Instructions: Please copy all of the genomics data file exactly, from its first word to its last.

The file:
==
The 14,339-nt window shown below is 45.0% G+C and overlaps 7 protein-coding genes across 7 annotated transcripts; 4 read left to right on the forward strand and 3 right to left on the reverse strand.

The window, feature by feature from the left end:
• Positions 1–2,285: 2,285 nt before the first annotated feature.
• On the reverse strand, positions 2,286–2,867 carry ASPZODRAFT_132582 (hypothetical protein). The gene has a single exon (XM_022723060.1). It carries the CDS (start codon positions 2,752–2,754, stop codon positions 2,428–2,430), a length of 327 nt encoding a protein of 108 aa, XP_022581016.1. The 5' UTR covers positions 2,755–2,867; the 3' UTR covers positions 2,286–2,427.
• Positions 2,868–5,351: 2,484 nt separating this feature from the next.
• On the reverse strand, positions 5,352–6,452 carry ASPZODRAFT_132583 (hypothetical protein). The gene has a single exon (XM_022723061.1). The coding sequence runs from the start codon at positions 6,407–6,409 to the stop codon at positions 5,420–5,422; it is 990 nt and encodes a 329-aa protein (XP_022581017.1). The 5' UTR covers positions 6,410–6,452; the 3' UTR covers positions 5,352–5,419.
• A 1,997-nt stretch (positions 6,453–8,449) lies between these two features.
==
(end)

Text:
The 14,339-nt window shown below is 45.0% G+C and overlaps 7 protein-coding genes across 7 annotated transcripts; 4 read left to right on the forward strand and 3 right to left on the reverse strand.

The window, feature by feature from the left end:
• Positions 1–2,285: 2,285 nt before the first annotated feature.
• On the reverse strand, positions 2,286–2,867 carry ASPZODRAFT_132582 (hypothetical protein). The gene has a single exon (XM_022723060.1). It carries the CDS (start codon positions 2,752–2,754, stop codon positions 2,428–2,430), a length of 327 nt encoding a protein of 108 aa, XP_022581016.1. The 5' UTR covers positions 2,755–2,867; the 3' UTR covers positions 2,286–2,427.
• Positions 2,868–5,351: 2,484 nt separating this feature from the next.
• On the reverse strand, positions 5,352–6,452 carry ASPZODRAFT_132583 (hypothetical protein). The gene has a single exon (XM_022723061.1). The coding sequence runs from the start codon at positions 6,407–6,409 to the stop codon at positions 5,420–5,422; it is 990 nt and encodes a 329-aa protein (XP_022581017.1). The 5' UTR covers positions 6,410–6,452; the 3' UTR covers positions 5,352–5,419.
• A 1,997-nt stretch (positions 6,453–8,449) lies between these two features.